My consultant gave me a two-sided information sheet on Azathioprine when I firstly commenced the treatment. One side is more or less for my GP, a lot of medical jargon that I can’t understand but it did tell me how much blood work was needed and when. It was great to have a clear idea of how long each stage of the blood tests could potentially last. I was on my monthly stage for longer than expected, it was nearing 9 months, there wasn’t an issue or I would have been alerted – I just think they forgot to move me up to the 3 monthly stage until I subtlety asked “do you know when I’ll move to 3 monthly tests?”.  The sheet also educated me on vaccines and that live vaccines are not recommended on this medication – a reason unbeknown to me, but that I also needed the flu vaccination along with the pneumococcal (pneumonia) vaccination. I was also told to try and avoid people with mild ailments such as coughs/colds/sickness bugs etc, because my immune system would be lower than normal and I would pick the bugs up easily and struggle to fight them off.

Did I find this a miracle medication? Initially this medication helped with one symptom that I’m plagued by: headaches. However, this didn’t last long and I started suffering daily headaches again. I still suffer pain in my joints daily some days better than others but at some point in the day whether it lasts 5 minutes or 5 hours, I will have joint pain. I still suffer aches usually my back, arms, shoulders and legs – I suffer achiness more so in the mornings and evenings. I still suffer greatly with fatigue and it’s made worse by doing things or going places but I cannot fault the medication for not improving fatigue as I don’t believe any medication will help.

It doesn’t sound like Azathioprine has helped a great deal, but when I think back to when I was solely on Hydroxychloroquine, I am better and this medication has slightly helped. I can do just that little bit more on ‘good days’, however if I overstep the mark on a so called good day, I still pay for it on the days that follow.

Considering I was told I would pick up bugs and virus’ easily I have suffered from very few one being a cough at the start of the year that lingered for months. And more recently, a virus that spiralled me into a flare I couldn’t control and needed medical intervention. I have suffered very minor bugs but they seemed to be 24-hour bugs that I managed to fight off. I made a conscious effort to avoid friends and family with bugs, my friends have been greatly understanding of this and they cancel any plans if they or their children come down with a cold/bug. Of course, it’s harder to avoid with immediate family, especially when we are in the same house but they also make an effort to not spread their germs, they do this by not getting too close to me or touching me. I also keep a bottle of hand sanitizer in my handbag for whilst I’m out and I also have bottles in the house.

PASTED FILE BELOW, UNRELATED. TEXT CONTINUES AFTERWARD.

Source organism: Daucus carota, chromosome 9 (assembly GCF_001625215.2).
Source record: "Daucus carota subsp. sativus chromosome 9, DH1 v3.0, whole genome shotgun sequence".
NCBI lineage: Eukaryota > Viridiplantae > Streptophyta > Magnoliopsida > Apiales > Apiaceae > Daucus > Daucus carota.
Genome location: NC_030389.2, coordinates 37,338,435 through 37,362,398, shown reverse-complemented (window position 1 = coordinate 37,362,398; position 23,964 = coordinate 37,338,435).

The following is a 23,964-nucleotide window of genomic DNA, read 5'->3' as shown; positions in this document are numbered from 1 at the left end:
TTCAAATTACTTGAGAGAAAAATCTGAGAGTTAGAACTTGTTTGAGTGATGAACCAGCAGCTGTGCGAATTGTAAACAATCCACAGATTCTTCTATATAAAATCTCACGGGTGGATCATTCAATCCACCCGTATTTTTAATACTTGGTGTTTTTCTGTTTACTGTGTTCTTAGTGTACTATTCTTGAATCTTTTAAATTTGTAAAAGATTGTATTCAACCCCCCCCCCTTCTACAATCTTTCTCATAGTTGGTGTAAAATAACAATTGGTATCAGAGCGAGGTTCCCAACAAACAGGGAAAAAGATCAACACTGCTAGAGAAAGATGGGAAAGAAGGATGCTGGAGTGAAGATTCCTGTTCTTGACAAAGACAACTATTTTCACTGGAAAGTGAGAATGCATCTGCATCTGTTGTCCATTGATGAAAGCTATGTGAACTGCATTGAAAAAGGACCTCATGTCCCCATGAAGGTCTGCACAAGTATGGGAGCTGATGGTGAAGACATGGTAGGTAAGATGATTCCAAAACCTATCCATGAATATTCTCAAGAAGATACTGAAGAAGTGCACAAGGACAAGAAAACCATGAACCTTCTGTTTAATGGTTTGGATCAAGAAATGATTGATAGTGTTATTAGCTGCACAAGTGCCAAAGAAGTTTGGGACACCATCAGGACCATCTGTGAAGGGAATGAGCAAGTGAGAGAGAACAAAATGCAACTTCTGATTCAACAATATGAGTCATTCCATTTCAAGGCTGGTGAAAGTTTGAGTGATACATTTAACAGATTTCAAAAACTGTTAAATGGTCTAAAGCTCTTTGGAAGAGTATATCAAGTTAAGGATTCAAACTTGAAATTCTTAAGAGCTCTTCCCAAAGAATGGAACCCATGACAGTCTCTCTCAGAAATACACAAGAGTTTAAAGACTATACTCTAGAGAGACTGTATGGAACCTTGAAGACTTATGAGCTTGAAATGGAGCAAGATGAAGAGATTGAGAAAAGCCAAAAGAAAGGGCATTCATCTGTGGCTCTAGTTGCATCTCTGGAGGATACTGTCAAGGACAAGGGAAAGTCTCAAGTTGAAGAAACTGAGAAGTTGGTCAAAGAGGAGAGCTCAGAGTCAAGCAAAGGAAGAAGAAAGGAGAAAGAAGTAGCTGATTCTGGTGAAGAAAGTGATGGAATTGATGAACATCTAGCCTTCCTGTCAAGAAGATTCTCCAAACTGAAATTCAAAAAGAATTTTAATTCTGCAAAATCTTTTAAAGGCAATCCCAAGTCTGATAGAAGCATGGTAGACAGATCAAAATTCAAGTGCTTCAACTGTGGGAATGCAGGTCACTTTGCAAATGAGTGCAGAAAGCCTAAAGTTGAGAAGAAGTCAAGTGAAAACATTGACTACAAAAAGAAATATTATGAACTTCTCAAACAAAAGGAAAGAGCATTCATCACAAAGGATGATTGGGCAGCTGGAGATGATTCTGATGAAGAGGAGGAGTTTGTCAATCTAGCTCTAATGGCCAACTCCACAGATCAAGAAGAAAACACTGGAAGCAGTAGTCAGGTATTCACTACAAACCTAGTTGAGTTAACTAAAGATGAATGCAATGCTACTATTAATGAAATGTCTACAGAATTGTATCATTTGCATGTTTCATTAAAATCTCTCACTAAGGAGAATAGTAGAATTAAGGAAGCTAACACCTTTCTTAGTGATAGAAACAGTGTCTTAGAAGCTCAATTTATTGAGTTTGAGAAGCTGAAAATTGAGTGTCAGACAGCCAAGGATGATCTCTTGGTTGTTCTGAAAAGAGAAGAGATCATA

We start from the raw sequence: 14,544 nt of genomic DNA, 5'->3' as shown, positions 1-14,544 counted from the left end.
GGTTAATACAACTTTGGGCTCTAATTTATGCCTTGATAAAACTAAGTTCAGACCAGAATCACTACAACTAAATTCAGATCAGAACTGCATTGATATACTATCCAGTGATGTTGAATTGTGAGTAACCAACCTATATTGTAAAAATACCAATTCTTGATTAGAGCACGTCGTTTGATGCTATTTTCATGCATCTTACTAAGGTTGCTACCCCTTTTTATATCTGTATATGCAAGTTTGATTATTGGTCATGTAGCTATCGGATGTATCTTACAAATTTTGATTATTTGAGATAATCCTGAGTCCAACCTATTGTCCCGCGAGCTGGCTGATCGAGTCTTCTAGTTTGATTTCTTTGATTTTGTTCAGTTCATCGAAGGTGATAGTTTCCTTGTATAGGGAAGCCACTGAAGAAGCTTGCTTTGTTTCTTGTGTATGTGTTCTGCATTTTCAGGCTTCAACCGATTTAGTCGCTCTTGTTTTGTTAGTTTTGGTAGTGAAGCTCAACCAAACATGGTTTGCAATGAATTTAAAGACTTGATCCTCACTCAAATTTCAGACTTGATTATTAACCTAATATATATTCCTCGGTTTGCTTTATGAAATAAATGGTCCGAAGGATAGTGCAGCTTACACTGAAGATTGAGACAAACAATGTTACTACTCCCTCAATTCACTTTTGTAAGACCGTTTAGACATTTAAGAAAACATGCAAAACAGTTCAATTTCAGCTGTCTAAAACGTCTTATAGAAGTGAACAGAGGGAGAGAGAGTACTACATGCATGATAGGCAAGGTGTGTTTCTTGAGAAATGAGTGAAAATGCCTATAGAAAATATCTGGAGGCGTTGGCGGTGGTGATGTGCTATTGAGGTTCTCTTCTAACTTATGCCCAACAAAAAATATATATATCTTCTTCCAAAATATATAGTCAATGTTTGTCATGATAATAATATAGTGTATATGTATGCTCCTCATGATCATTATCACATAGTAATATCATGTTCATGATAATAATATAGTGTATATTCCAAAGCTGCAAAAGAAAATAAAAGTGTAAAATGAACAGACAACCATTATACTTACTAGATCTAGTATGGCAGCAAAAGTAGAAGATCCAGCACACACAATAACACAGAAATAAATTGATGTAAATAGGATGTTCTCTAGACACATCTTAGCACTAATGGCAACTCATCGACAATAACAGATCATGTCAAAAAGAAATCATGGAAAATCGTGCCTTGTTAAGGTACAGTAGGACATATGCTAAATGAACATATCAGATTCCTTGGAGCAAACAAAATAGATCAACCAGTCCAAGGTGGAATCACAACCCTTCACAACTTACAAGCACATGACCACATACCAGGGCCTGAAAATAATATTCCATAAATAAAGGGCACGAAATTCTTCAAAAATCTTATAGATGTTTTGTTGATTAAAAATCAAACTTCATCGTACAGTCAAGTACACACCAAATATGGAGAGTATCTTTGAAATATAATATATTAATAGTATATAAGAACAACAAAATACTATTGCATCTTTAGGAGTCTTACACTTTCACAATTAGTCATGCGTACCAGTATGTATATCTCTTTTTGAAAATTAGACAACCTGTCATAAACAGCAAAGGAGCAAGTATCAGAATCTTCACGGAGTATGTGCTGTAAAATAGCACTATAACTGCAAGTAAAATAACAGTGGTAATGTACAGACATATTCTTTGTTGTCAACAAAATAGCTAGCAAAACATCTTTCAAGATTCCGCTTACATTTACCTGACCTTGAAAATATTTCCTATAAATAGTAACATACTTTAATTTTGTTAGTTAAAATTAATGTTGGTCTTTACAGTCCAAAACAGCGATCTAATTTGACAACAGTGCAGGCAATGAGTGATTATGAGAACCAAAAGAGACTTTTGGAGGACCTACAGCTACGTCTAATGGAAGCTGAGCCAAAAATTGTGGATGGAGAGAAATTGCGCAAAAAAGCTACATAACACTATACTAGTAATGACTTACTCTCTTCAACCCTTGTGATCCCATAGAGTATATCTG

Have I suffered any side affects? Oddly enough, I have suffered none. I say ‘oddly’ because when I started Hydroxychloroquine (very tame in comparison to Azathioprine) I suffered horrendously with nausea and could barley eat. However, I have noticed a difference in my teeth, yes I just said my teeth…go with me on this one. I’m on a few online support groups for Lupus and I was alerted that immune-suppressants can cause dental problems. I asked my dentist this and she confirmed that they can indeed cause many issues. I have noticed that I can no longer use toothpaste that has a whitening agent in because it causes horrific sensitivity. And since I’ve mentioned I suffer many auto-immune diseases and take immune-suppressants, my dentist has started to put a fluoride gel on my teeth and gums at every visit, the first time she used it she told me “this lowers your risk of tooth decay”. I’ve also been told numerous times to use Sensodyne toothpaste and I did but that toothpaste is truly vile. It’s safe to say that I no longer put off going to the dentist and when I get my reminder letter, I’m straight on the phone booking in.